House Speaker Brendan Sharkey wants to take a closer look at the state's existing self-defense laws to make sure that a situation like the deadly shooting of Florida teenager Trayvon Martin can't happen in Connecticut.
Sharkey told The Associated Press on Monday he plans to consult with law enforcement officials and community groups to identify whether there are any issues with current state laws and, if necessary, address those issues during the new legislative session that convenes in February.
"I know that we don't have the same kind of 'stand your ground law' as in Florida," said Sharkey, a Hamden Democrat. "But it is something that I wanted to take a look at next session to see if we're doing anything that would create a scenario that might evolve the way the tragic situation in Florida did."
Neighborhood watch volunteer George Zimmerman was recently acquitted of second-degree murder and manslaughter charges in connection to Martin's death in 2012. Zimmerman's attorneys argued he shot Martin in self-defense.
Senate Majority Leader Martin Looney, D-New Haven, said Connecticut doesn't have a so-called "stand your ground law" like in Florida and other states, which generally eliminate a person's duty to retreat in the face of a serious physical threat. Rather, under Connecticut's law, someone who makes a self-defense claim assumes a burden of proof and must offer evidence of self-defense, such as showing they feared being harmed and that it was a reasonable fear any reasonable person in the same situation would have felt.
Also, Looney, an attorney, said Connecticut's law takes into account whether a person had a reasonable opportunity to escape or disengage from the confrontation.
"Self-defense is always very fact-specific. You have to take into account the nature of the threat the person was facing, the degree of force he used and whether or not there was a safer, less violent alternative or safe avenue of escape that somebody could have used," Looney said. "So, the Connecticut standard I think is a reasonable one because all of those factors usually do get taken into account."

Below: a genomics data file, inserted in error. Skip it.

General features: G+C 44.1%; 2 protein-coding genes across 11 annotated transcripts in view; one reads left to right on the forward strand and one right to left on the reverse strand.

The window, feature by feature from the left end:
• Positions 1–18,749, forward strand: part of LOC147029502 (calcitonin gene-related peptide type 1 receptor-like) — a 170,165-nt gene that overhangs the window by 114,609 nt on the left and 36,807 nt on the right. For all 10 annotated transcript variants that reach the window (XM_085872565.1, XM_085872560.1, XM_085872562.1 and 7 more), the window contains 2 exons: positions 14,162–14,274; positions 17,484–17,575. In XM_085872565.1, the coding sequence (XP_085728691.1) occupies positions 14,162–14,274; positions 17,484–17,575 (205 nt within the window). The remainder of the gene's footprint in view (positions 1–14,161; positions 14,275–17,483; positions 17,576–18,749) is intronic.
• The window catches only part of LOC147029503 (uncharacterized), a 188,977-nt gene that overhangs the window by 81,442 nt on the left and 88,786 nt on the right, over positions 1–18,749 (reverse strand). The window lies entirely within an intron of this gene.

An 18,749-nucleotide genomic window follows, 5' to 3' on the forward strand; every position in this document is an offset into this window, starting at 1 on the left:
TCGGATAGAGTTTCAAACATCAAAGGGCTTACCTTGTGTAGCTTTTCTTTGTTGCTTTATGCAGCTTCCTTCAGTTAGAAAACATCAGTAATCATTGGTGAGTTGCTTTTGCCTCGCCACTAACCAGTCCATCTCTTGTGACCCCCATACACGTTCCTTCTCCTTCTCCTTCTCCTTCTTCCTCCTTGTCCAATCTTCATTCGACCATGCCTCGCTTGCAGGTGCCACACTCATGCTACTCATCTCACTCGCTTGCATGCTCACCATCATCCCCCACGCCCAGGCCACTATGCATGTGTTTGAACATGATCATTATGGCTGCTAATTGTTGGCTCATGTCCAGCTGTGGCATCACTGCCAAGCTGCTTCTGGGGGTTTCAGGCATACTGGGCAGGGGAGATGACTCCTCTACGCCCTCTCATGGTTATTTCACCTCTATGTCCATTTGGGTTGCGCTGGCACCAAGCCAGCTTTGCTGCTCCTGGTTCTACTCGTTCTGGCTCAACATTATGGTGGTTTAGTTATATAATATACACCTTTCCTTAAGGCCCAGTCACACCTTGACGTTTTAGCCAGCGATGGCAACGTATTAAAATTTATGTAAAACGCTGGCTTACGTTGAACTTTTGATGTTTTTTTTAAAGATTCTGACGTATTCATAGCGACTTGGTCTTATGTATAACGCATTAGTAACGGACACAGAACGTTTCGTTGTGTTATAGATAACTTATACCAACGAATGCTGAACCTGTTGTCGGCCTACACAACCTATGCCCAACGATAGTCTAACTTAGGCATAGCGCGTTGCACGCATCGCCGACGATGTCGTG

He said people can take a look at the law and see whether any changes are needed, but Looney said he believes Connecticut already has a better law than Florida.
Rep. Brandon McGee, D-Hartford, said he has asked his legislative aide to review existing state laws and plans to talk with fellow legislators and others about "what can we do in terms of being proactive in this conversation to begin looking at policies that would perpetuate what took place in Florida."
About 20 clergy members gathered at the Legislative Office Building in Hartford on Monday to urge action in the wake of the Florida shooting, arguing that the Florida shooting shows racism still exists in the U.S. and steps need to be taken to ensure the lives of young black men are valued in society.
"Trayvon Martin was a child of God and did not have to die," said Rev. Anthony Bennett of Mount Aery Baptist Church in Bridgeport.
A rally and march was held Monday evening in Hartford by Mothers United Against Violence and various community leaders. The event drew about 300 people and was described as a march against injustice and racism.